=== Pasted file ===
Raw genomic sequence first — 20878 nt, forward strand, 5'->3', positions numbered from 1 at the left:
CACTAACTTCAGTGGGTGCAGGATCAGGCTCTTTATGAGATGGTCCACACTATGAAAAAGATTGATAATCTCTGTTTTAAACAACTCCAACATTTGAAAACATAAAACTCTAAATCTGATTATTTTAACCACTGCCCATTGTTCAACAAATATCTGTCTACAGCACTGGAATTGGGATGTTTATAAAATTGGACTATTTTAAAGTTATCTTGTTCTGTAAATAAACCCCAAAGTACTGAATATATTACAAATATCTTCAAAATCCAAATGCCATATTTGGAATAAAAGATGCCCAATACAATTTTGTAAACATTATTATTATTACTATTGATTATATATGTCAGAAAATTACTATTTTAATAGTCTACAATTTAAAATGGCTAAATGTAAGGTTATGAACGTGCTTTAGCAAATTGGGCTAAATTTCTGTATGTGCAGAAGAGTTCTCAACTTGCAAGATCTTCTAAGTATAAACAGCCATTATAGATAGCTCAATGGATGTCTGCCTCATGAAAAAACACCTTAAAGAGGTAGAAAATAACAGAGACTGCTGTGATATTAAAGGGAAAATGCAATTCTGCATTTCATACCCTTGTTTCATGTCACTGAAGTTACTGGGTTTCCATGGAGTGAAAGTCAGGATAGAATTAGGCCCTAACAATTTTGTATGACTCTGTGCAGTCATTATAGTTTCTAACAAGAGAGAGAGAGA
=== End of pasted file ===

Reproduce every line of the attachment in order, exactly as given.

Raw genomic sequence first — 20878 nt, forward strand, 5'->3', positions numbered from 1 at the left:
CACTAACTTCAGTGGGTGCAGGATCAGGCTCTTTATGAGATGGTCCACACTATGAAAAAGATTGATAATCTCTGTTTTAAACAACTCCAACATTTGAAAACATAAAACTCTAAATCTGATTATTTTAACCACTGCCCATTGTTCAACAAATATCTGTCTACAGCACTGGAATTGGGATGTTTATAAAATTGGACTATTTTAAAGTTATCTTGTTCTGTAAATAAACCCCAAAGTACTGAATATATTACAAATATCTTCAAAATCCAAATGCCATATTTGGAATAAAAGATGCCCAATACAATTTTGTAAACATTATTATTATTACTATTGATTATATATGTCAGAAAATTACTATTTTAATAGTCTACAATTTAAAATGGCTAAATGTAAGGTTATGAACGTGCTTTAGCAAATTGGGCTAAATTTCTGTATGTGCAGAAGAGTTCTCAACTTGCAAGATCTTCTAAGTATAAACAGCCATTATAGATAGCTCAATGGATGTCTGCCTCATGAAAAAACACCTTAAAGAGGTAGAAAATAACAGAGACTGCTGTGATATTAAAGGGAAAATGCAATTCTGCATTTCATACCCTTGTTTCATGTCACTGAAGTTACTGGGTTTCCATGGAGTGAAAGTCAGGATAGAATTAGGCCCTAACAATTTTGTATGACTCTGTGCAGTCATTATAGTTTCTAACAAGAGAGAGAGAGA